- If you’re age 10-17 you are old enough to be responsible for breaking a law
- You have to be treated as a child, and not in the same way an adult who has broken the law
- If you are under 10, you can’t be held responsible for breaking a law
Until you are 10, the law in England and Wales says that you aren’t old enough to understand if you have broken a law or not. This means that you can’t be ‘criminally responsible’ for something you have done until you are 10 years old. This doesn’t mean that nothing will happen if you do something to break the law, but it does mean that you will be treated differently to a child who is 10 or older who breaks the law.
Once you are 10, the law in England and Wales says that you are old enough to understand when something you do might be breaking a law and is properly wrong, and not just ‘naughty’. This means that you can be taken to a police station while things are being investigated, and you might end up in court. You will have a chance to put your side of the story, but if the court decides that you have broken the law, a judge will decide what happens to you.
You will be treated as a ‘child’ – and your children’s rights apply - until you are 18.
‘Criminal responsibility’ means that you can understand that you have broken the law and done something seriously wrong and can be punished for doing this. The ‘age of criminal responsibility’ is the age when you are assumed to have this understanding.
In England and Wales, the age of criminal responsibility is 10. In Scotland it is 8 although this is likely to increase to 12 during 2018. In lots of other European countries, the age of criminal responsibility is older. The Welsh government can’t change the age of criminal responsibility on its own – at the moment this is something that is decided by the UK parliament in London.
If you break a law before you are 10 years old, you don’t have ‘criminal responsibility’ so you won’t get into trouble with the police in the same way as if you are 10 or older. This doesn’t mean that nothing will happen to you.
You could get a Child Safety Order (CSO). A CSO can include a curfew, but can also include things like staying at home after a certain time at night and always going to school unless there’s a good reason why you can’t (like being ill).
Until you are 18, your mum and dad, are responsible for you and for bringing you up, so if you get into trouble with the police a lot, a Court might decide that your mum or dad (or both), a step parent or a grandparent depending on who cares for you might need some support and encouragement to deal with your behaviour.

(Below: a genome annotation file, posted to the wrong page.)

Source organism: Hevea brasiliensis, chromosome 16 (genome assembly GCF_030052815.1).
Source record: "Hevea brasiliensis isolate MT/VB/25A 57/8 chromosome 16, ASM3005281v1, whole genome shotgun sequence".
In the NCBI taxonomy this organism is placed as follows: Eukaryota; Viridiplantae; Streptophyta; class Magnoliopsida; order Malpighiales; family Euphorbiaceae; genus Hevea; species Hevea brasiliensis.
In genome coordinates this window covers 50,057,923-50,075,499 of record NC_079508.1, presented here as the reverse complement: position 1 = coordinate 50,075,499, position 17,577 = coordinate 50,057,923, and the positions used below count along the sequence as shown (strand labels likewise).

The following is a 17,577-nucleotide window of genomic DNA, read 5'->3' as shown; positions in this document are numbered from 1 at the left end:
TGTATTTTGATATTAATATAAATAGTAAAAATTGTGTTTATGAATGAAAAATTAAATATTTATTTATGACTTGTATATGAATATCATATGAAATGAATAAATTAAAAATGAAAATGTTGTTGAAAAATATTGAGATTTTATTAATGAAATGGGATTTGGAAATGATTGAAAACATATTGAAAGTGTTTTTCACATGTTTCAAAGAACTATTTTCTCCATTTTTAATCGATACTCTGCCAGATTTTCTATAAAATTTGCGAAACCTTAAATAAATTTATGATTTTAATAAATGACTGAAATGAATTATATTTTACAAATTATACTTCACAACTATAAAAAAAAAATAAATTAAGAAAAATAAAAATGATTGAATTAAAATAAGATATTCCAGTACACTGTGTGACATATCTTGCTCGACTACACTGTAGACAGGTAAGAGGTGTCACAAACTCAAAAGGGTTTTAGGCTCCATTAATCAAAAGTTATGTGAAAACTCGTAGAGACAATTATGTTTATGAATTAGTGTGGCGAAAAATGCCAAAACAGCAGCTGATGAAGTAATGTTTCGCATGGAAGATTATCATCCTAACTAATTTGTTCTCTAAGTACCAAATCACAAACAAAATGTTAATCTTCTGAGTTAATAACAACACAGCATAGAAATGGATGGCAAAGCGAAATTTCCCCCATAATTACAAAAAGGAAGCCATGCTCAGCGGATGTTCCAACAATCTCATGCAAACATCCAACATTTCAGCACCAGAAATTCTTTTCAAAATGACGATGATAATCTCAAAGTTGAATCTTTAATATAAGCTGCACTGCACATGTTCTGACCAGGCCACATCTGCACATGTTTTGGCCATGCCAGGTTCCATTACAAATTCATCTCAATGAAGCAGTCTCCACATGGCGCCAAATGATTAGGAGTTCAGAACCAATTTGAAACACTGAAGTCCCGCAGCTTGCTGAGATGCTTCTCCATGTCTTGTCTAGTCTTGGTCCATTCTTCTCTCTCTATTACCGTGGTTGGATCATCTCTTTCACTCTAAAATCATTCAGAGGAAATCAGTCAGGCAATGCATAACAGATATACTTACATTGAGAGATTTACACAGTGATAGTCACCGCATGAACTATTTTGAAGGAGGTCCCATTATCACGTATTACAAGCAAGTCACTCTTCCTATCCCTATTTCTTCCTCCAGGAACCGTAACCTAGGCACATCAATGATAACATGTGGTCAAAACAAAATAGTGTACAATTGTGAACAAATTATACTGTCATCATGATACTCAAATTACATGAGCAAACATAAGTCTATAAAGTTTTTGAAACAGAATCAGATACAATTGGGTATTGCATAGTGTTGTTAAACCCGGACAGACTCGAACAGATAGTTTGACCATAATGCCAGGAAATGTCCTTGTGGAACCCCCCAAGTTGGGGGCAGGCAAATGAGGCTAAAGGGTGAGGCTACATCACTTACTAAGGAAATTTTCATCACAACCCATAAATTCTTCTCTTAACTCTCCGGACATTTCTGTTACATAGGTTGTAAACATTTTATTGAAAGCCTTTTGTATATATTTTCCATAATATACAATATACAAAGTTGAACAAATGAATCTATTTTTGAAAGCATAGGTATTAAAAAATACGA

They could be asked to go on a parenting programme, asked to sign a parenting contract or might even be given a parenting order by a court to get them more involved in trying to keep you out of trouble. If a court gives someone who cares for you a parenting order and they don’t stick to it, they could end up being taken to court themselves.
If you have a birthday between the date when you are charged with breaking the law, and the date that you go to court, you will normally be treated as if you are still the age you were when you committed the offence.
If the court decides that you did do what you are accused of, you will receive a ‘sentence’ which explains what will happen to you – whether you have to go into Youth Detention or whether something else will happen. The sentence you will be given, if found guilty of an offence, varies depending on your age. You can read more about different types of sentencing here.
If you are 17 when you break the law, but turn 18 before your case gets to court, and the court finds that you did break the law, the court can usually only give you the same sort of sentence as it could have done when you were 17. The court has to take account of different guidelines when it is sentencing someone who is over 18, so you may end up with a sentence at the more serious end of the punishments you might receive as a ‘child’.
The same applies if you are 11 or 14 when you break the law and then have a birthday so that you are 12 or 15 when you go to court (if you do go to court). The court can usually only give you a sentence that would have applied if you hadn’t had your birthday.
So if you are 11 when you commit the offence and 12 when you go to court, you can’t be given a Detention and training Order; and if you are 14 when you break the law but 15 when you go to court, and it’s the first time you’ve been in trouble with the police, you wouldn’t get a Detention and Training Order or a Youth Rehabilitation Order with surveillance and supervision or with fostering.